Static postures are prevalent in sedentary job roles within manufacturing and fulfillment operations. Prolonged sitting increases the risks of heart disease, diabetes, obesity, and even cancer. Prolonged standing may elevate the likelihood of developing work-related musculoskeletal disorders (WMSDs).
When adopting a passive position for an extended period, the muscles stop moving and lose their ability to keep the tissues stretched and vascularly open.
Constricted blood circulation reduces the oxygen and nutrients delivered to the muscles. Acids, toxins, and other wastes accumulate in the tissues, leading to discomfort and potential damage.
Don’t worry, though.
Employees can mitigate the adverse effects of static postures by taking proactive measures. The key is to find the proper balance between sitting and standing, as well as between static postures and movements.
This article will discuss the ergonomic risk factors associated with static postures and provide solutions to help keep people healthy and productive at work.
Let’s dive in!
What is static posture?
Static posture refers to the condition of staying in the same posture or position for extended periods, typically during work. It can inhibit blood flow and cause muscle damage. In addition, static posture can affect the nerves, ligaments, blood vessels, and tendons. It is one of the ergonomic risk factors that could cause WMSDs.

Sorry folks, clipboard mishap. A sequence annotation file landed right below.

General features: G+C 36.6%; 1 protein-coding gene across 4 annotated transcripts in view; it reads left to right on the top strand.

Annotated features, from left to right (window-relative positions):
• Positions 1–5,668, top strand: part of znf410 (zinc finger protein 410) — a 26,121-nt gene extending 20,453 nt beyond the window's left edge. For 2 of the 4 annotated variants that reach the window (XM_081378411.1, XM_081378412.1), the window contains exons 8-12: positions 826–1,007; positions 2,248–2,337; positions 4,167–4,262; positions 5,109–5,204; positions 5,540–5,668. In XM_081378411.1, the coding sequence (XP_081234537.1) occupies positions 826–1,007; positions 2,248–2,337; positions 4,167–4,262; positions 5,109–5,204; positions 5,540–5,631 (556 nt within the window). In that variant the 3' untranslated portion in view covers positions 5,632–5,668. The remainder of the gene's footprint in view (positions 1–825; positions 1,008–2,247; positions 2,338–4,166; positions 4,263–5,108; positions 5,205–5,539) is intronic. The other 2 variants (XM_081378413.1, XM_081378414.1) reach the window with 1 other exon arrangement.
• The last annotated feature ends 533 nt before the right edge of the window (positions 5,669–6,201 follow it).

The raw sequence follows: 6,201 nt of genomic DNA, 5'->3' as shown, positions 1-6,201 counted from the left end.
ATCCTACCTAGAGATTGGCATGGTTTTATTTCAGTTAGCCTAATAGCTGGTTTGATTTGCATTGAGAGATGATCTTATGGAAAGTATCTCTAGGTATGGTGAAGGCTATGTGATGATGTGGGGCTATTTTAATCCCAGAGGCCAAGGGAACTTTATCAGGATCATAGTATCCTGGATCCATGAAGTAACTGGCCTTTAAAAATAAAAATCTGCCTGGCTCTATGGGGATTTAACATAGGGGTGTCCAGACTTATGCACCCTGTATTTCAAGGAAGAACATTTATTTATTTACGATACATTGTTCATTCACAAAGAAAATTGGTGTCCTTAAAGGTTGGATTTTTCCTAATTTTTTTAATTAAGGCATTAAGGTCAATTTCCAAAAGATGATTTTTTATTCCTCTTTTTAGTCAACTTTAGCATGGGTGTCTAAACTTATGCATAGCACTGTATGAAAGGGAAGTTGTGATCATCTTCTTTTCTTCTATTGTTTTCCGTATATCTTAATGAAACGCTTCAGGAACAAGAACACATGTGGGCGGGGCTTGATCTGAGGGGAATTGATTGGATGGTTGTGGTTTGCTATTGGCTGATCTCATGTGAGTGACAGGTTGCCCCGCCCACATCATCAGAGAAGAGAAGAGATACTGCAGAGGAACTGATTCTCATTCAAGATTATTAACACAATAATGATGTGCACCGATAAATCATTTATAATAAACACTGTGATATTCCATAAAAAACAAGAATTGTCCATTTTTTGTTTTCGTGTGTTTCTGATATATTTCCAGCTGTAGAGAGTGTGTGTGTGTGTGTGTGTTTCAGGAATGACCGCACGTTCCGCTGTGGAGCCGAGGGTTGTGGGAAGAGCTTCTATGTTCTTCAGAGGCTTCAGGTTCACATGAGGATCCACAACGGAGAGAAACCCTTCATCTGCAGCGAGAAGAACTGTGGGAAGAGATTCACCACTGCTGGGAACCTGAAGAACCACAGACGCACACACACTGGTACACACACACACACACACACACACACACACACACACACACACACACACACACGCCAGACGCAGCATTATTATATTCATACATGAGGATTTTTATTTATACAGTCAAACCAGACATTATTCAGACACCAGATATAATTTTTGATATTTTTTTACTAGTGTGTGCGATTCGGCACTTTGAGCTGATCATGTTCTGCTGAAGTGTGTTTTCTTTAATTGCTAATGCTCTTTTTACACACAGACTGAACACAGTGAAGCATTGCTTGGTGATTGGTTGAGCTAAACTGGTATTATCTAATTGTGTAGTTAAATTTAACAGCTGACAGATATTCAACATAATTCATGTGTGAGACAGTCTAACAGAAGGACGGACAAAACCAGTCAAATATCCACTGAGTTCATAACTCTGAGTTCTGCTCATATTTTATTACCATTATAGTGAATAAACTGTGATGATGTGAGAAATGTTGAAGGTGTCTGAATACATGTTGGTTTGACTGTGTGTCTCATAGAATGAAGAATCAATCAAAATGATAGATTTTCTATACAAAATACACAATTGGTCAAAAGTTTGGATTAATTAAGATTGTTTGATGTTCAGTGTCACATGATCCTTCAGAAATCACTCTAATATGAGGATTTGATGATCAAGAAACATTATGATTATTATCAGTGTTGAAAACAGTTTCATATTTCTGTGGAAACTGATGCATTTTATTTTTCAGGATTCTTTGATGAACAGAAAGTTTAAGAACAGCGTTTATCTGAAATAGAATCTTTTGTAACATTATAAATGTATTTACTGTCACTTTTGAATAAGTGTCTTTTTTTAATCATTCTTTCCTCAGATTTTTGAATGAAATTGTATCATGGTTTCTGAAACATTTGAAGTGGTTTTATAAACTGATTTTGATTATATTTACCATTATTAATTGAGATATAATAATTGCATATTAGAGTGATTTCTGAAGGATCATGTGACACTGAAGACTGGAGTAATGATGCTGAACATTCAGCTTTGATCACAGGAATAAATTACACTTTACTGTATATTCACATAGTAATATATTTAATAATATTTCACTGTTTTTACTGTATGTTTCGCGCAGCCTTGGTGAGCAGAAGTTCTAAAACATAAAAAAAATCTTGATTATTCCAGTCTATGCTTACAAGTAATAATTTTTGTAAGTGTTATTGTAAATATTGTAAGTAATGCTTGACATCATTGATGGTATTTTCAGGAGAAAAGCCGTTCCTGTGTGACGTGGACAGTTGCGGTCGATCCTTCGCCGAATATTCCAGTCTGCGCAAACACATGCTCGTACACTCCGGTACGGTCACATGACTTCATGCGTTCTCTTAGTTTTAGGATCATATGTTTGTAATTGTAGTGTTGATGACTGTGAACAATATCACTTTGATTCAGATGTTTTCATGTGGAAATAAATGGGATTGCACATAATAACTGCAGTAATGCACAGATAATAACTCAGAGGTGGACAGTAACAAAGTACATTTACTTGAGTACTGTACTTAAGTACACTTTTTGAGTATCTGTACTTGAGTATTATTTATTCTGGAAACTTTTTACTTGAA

Jobs that require employees to remain in one position for long durations can result in aching muscles, backache, or leg cramps. In the long run, they could damage their ankle, knee, and hip joints.
Employees could also experience severe pain in their wrists and hands, elbows, forearms, neck, and shoulders. As a result, carrying out daily routine tasks can get difficult.
From tight muscles to injuries, the work area can pose some severe ergonomic risks. Ouch!
Let’s dive deeper.
Effects of static postures
Occupations that require prolonged sitting or standing coupled with repetitive movements and/or awkward postures can cause soreness and fatigue. Additionally the back, shoulders, neck, legs, and wrists can experience stiffness and discomfort, depending on the posture, work duration and exertion level.
Let’s see how prolonged sitting and standing can affect employees’ health.
Prolonged sitting: health risks involved
Prolonged sitting at a workstation can result in many health complications.
The muscles need to hold the body, neck, and shoulders upright when sitting. This exertion compresses the blood vessels in the muscles.